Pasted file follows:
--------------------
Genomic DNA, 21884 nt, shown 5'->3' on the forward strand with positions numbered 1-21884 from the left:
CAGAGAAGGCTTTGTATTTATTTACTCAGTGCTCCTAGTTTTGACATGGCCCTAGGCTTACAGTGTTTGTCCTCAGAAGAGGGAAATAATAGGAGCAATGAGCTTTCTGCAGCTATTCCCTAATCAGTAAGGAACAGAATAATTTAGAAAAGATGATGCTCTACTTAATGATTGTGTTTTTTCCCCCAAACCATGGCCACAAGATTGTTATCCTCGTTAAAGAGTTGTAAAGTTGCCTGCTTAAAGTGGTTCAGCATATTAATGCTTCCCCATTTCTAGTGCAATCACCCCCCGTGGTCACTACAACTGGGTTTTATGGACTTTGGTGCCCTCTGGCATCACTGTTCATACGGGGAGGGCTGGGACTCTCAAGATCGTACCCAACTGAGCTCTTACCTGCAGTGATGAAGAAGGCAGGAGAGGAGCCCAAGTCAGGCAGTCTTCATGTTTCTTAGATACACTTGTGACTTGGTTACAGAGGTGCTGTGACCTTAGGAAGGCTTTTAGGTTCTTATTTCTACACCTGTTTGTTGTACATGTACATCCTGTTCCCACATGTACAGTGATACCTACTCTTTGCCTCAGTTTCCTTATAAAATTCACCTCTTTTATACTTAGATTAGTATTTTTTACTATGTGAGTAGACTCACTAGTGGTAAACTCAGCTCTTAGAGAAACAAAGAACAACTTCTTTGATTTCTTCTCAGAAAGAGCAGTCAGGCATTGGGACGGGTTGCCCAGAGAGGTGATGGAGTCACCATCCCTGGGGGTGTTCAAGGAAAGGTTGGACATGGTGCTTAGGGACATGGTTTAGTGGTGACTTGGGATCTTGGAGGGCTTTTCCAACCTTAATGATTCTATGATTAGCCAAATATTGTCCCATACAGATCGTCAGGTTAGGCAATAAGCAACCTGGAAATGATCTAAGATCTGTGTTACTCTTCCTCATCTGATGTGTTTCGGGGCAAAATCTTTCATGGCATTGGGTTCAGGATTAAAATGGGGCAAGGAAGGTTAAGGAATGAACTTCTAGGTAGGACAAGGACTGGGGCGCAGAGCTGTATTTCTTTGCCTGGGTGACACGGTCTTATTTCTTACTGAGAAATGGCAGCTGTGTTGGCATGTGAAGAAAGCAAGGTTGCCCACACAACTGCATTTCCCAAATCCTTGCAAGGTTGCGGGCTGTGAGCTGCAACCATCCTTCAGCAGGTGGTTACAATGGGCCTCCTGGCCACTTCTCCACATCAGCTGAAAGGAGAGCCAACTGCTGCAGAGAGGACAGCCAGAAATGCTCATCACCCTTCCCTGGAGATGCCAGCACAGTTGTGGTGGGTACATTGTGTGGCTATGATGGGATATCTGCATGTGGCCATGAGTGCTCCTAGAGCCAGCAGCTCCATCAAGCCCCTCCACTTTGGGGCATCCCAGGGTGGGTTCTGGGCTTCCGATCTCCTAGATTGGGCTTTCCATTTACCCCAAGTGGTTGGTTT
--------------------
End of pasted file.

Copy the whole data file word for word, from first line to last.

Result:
Genomic DNA, 21884 nt, shown 5'->3' on the forward strand with positions numbered 1-21884 from the left:
CAGAGAAGGCTTTGTATTTATTTACTCAGTGCTCCTAGTTTTGACATGGCCCTAGGCTTACAGTGTTTGTCCTCAGAAGAGGGAAATAATAGGAGCAATGAGCTTTCTGCAGCTATTCCCTAATCAGTAAGGAACAGAATAATTTAGAAAAGATGATGCTCTACTTAATGATTGTGTTTTTTCCCCCAAACCATGGCCACAAGATTGTTATCCTCGTTAAAGAGTTGTAAAGTTGCCTGCTTAAAGTGGTTCAGCATATTAATGCTTCCCCATTTCTAGTGCAATCACCCCCCGTGGTCACTACAACTGGGTTTTATGGACTTTGGTGCCCTCTGGCATCACTGTTCATACGGGGAGGGCTGGGACTCTCAAGATCGTACCCAACTGAGCTCTTACCTGCAGTGATGAAGAAGGCAGGAGAGGAGCCCAAGTCAGGCAGTCTTCATGTTTCTTAGATACACTTGTGACTTGGTTACAGAGGTGCTGTGACCTTAGGAAGGCTTTTAGGTTCTTATTTCTACACCTGTTTGTTGTACATGTACATCCTGTTCCCACATGTACAGTGATACCTACTCTTTGCCTCAGTTTCCTTATAAAATTCACCTCTTTTATACTTAGATTAGTATTTTTTACTATGTGAGTAGACTCACTAGTGGTAAACTCAGCTCTTAGAGAAACAAAGAACAACTTCTTTGATTTCTTCTCAGAAAGAGCAGTCAGGCATTGGGACGGGTTGCCCAGAGAGGTGATGGAGTCACCATCCCTGGGGGTGTTCAAGGAAAGGTTGGACATGGTGCTTAGGGACATGGTTTAGTGGTGACTTGGGATCTTGGAGGGCTTTTCCAACCTTAATGATTCTATGATTAGCCAAATATTGTCCCATACAGATCGTCAGGTTAGGCAATAAGCAACCTGGAAATGATCTAAGATCTGTGTTACTCTTCCTCATCTGATGTGTTTCGGGGCAAAATCTTTCATGGCATTGGGTTCAGGATTAAAATGGGGCAAGGAAGGTTAAGGAATGAACTTCTAGGTAGGACAAGGACTGGGGCGCAGAGCTGTATTTCTTTGCCTGGGTGACACGGTCTTATTTCTTACTGAGAAATGGCAGCTGTGTTGGCATGTGAAGAAAGCAAGGTTGCCCACACAACTGCATTTCCCAAATCCTTGCAAGGTTGCGGGCTGTGAGCTGCAACCATCCTTCAGCAGGTGGTTACAATGGGCCTCCTGGCCACTTCTCCACATCAGCTGAAAGGAGAGCCAACTGCTGCAGAGAGGACAGCCAGAAATGCTCATCACCCTTCCCTGGAGATGCCAGCACAGTTGTGGTGGGTACATTGTGTGGCTATGATGGGATATCTGCATGTGGCCATGAGTGCTCCTAGAGCCAGCAGCTCCATCAAGCCCCTCCACTTTGGGGCATCCCAGGGTGGGTTCTGGGCTTCCGATCTCCTAGATTGGGCTTTCCATTTACCCCAAGTGGTTGGTTT